40. 40.
    Sato H, Tanaka M, Takino T, Inoue M, Seiki M: Assignment of the human genes for membrane-type-1,-2, and-3 matrix metalloproteinases (MMP14, MMP15, and MMP16) to 14q12.2, 16q12.2-q21, and 8q21, respectively, by in situ hybridization. Genomics 39: 412–413, 1997Google Scholar
  41. 41.
    Puente XS, Pendas AM, Llano E, Velasco G, Lopez-Otin C: Molecular cloning of a novel membranetype matrix metalloproteinase from a human breast carcinoma. Cancer Res 56(5): 944–949, 1996Google Scholar
  42. 42.
    Puente XS, Pendas AM, Llano E, Lopez-Otin C: Localization of the human membrane type 4-matrix metalloproteinase gene (MMP17) to chromosome 12q24. Genomics 54: 578–579, 1998Google Scholar
  43. 43.
    Stolow MA, Bauzon DD, Li J, Sedgwick T, Liang VC, Sang QA, Shi YB: Identification and characterization of a novel collagenase in Xenopus laevis: possible roles during frog development. Mol Biol Cell 7(10): 1471–1483, 1996Google Scholar
  44. 44.
    Pendas AM, Knauper V, Puente XS, Llano E, Mattei MG, Apte S, Murphy G, Lopez-Otin C: Identification and characterization of a novel human matrix metalloproteinase with unique structural characteristics, chromosomal location, and tissue distribution. J Biol Chem 272(7): 4281–4286, 1997Google Scholar
  45. 45.
    Sedlacek R, Mauch S, Kolb B, Schatzlein C, Eibel H, Peter HH, Schmitt J, Krawinkel U: Matrix metalloproteinase MMP-19 (RASI-1) is expressed on the surface of activated peripheral blood mononuclear cells and is detected as an autoantigen in rheumatoid arthritis. Immunobiology 198(4): 408–423, 1998Google Scholar
  46. 46.
    Llano E, Pendas AM, Knauper V, Sorsa T, Salo T, Salido E, Murphy G, Simmer JP, Bartlett JD, Lopez-Otin sC: Identification and structural and functional characterization of human enamelysin (MMP-20). Biochemistry 36: 15101–15108, 1997Google Scholar
  47. 47.
    Yang M, Murray MT, Kurkinen M: Anovel matrix metalloproteinase gene (XMMP) encoding vitronectin-like motifs is transiently expressed in Xenopus laevis early embryo development. J Biol Chem 272(21): 13527–13533, 1997Google Scholar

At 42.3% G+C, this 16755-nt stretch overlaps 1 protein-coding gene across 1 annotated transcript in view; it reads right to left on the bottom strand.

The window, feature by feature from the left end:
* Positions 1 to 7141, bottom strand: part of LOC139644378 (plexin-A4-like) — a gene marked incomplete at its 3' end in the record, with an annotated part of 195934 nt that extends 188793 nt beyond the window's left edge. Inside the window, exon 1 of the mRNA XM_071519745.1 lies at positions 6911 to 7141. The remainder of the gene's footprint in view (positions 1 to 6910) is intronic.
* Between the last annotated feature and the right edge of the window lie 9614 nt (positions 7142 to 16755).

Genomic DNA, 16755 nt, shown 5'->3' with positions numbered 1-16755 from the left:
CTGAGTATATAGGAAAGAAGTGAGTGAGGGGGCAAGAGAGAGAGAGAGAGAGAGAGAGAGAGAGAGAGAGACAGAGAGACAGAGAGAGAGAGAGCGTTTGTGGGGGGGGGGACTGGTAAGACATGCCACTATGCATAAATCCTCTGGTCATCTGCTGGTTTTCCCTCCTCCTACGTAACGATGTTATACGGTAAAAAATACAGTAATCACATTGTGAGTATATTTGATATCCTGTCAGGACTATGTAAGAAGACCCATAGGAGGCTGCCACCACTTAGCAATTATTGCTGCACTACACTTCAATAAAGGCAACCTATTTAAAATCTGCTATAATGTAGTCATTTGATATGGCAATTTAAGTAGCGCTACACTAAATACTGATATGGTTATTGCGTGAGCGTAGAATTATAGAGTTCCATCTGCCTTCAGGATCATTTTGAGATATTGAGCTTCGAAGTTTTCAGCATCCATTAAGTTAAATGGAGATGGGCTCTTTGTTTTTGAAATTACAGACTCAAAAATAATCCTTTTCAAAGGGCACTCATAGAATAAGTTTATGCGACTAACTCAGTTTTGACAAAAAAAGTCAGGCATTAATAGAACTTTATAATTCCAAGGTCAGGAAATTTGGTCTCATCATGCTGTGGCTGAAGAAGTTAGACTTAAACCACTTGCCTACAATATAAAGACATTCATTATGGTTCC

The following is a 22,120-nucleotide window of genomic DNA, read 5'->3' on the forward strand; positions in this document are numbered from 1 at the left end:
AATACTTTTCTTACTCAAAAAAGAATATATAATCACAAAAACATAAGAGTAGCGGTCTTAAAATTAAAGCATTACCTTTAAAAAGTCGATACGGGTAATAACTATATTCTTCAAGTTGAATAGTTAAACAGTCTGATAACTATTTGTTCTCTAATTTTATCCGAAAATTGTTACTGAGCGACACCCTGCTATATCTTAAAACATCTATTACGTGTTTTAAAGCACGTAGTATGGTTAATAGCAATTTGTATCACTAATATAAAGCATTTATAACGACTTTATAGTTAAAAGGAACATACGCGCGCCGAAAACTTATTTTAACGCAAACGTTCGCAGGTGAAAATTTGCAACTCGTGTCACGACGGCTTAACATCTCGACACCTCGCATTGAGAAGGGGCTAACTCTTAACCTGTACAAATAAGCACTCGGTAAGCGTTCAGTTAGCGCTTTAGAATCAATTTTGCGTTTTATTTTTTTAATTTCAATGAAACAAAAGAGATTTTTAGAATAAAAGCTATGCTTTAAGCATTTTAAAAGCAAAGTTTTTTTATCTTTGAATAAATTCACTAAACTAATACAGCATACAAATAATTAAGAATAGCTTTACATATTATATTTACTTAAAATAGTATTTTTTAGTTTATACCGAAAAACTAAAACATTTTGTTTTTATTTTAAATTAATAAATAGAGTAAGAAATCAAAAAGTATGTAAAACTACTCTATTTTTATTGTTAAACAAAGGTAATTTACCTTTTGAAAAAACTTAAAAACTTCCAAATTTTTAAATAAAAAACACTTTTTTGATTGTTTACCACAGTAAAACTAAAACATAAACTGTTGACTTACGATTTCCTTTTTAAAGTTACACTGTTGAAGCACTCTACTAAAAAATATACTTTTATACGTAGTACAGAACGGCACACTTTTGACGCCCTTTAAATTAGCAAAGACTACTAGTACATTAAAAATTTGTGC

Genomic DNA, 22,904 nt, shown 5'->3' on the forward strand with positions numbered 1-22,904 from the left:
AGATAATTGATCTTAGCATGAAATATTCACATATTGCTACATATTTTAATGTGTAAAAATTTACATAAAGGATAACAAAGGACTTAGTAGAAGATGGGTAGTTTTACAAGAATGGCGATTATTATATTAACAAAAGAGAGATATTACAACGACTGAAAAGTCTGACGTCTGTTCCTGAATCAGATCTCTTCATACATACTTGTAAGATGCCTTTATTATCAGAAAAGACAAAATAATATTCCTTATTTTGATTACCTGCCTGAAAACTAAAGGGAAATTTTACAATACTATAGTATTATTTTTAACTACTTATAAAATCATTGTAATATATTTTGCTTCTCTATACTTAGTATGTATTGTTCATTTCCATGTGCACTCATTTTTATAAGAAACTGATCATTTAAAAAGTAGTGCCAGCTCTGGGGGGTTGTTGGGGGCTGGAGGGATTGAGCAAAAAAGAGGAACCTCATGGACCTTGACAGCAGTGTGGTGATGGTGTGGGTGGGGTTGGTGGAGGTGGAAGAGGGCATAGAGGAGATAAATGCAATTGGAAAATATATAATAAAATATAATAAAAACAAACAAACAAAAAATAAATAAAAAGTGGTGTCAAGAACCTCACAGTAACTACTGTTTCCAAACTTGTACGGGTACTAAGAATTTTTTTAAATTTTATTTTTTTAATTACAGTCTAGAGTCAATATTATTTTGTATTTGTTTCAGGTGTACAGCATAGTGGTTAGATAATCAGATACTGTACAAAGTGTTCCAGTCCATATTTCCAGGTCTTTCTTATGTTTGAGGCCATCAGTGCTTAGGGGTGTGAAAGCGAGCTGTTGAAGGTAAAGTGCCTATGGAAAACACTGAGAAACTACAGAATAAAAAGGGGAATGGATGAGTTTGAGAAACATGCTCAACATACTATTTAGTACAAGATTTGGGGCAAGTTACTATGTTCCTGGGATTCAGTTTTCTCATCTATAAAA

48. 48.
    Yang M, Kurkinen M: Cloning and characterization of a novel matrix metallo-proteinase (MMP), CMMP, from chicken embryo fibroblasts. CMMP, Xenopus XMMP, and human MMP19 have a conserved unique cysteine in the catalytic domain. J Biol Chem 273(28): 17893–17900, 1998Google Scholar
  49. 49.
    Gururajan R, Grenet J, Lahti JM, Kidd VJ: Isolation and characterization of two novel metalloproteinase genes linked to the Cdc2L locus on human chromosome 1p36.3. Genomics 52: 101–106, 1998Google Scholar
  50. 50.
    Velasco G, Pendas AM, Fueyo A, Knauper V, Murphy G, Lopez-Otin C: Cloning and characterization of human MMP-23, a new matrix metalloproteinase predominantly expressed in reproductive tissues and lacking conserved domains in other family members. J Biol Chem 274(8): 4570–4576, 2000Google Scholar
  51. 51.
    Llano E, Pendas AM, Freije JP, Nakano A, Knauper V, Murphy G, Lopez-Otin C: Identification and characterization of human MT5-MMP, a new membrane-bound activator of progelatinase A over-expressed in brain tumors. Cancer Res 59: 2570–2576, 1999Google Scholar
  52. 52.
    Pei D: Leukolysin/MMP25/MT6-MMP: a novel matrix metalloproteinase specifically expressed in the leukocyte lineage. Cell Res 9(4): 291–303, 1999Google Scholar
  53. 53.
    Velasco G, Cal S, Merlos-Suarez A, Ferrando AA, Alvarez S, Nakano A, Arribas J, Lopez-Otin C: Human MT6-matrix metalloproteinase: identification, progelatinase A activation, and expression in brain tumors. Cancer Res 60(4): 877–882, 2000Google Scholar
  54. 54.
    de Coignac AB, Elson G, Delneste Y, Magistrelli G, Jeannin P, Aubry JP, Berthier O, Schmitt D, Bonnefoy JY, Gauchat JF: Cloning of MMP-26. A novel matrilysin-like proteinase. Eur J Biochem 267(11): 3323–3329, 2000Google Scholar
  55. 55.
    Lohi J, Wilson CA, Roby JD, Parks WC: Epilysin, a novel human matrix metalloproteinase (MMP-28) expressed in testis and keratinocytes in response to injury. J Biol Chem 276(13): 10134–10144, 2001Google Scholar
  56. 56.
    Yong VW, Krekoski CA, Forsyth PA, Bell R, Edwards DR: Matrix metallo-proteinases and diseases of the CNS. Trends Neurosci 21(2): 75–80, 1999Google Scholar
  57. 57.
    Graesser D, Mahooti S, Madri JA: McLendon RE: Ham56-immunoreactive macrophages in untreated infiltrating gliomas. Arch Pathol Lab Med 125(5): 637–41, 2001Google Scholar
  58. 58.
    Vos CM, Gartner S, Ransohoff RM, McArthur JC, Wahl L, Sjulson L, Hunter E, Conant K: Matrix metalloprotease-9 release from monocytes increases as a function of differentiation: implications for neuroinflammation and neurodegeneration. J Neuroimmunol 109(2): 221–227, 2000Google Scholar
  59. 59.
    Abe T, Mori T, Kohno K, Seiki M, Hayakawa T, Welgus HG, Hori S, Kuwano M: Expression of 72 kDa type IV collagenase and invasion activity of human glioma cells. Clin Exp Metastasis 12(4): 296–304, 1994Google Scholar
  60. 60.
    Van Meter T, Rooprai HK, Rucklidge GJ, Pilkington GJ: Functional blocking with TIMP-1 and anti-alpha-V integrin: evidence for cooperation of MMPs and integrins in glioma invasion in vitro. Anticancer Res 17: 1051, 1997 (Abstract)Google Scholar
  61. 61.
    Matsuzawa K, Fukuyama K, Hubbard SL, Dirks PB, Rutka JT: Transfection of an invasive human astrocytoma cell line with a TIMP-1 cDNA: modulation of astrocytoma invasive potential. J Neuropathol Exp Neurol 55(1): 88–96, 1996Google Scholar
  62. 62.
    Merzak A, Parker C, Koochekpour S, Sherbet GV, Pilkington GJ: Overexpression of the 18A2/mts1 gene and down-regulation of the TIMP-2 gene in invasive human glioma cell lines in vitro. Neuropathol Appl Neurobiol 20(6): 614–619, 1994Google Scholar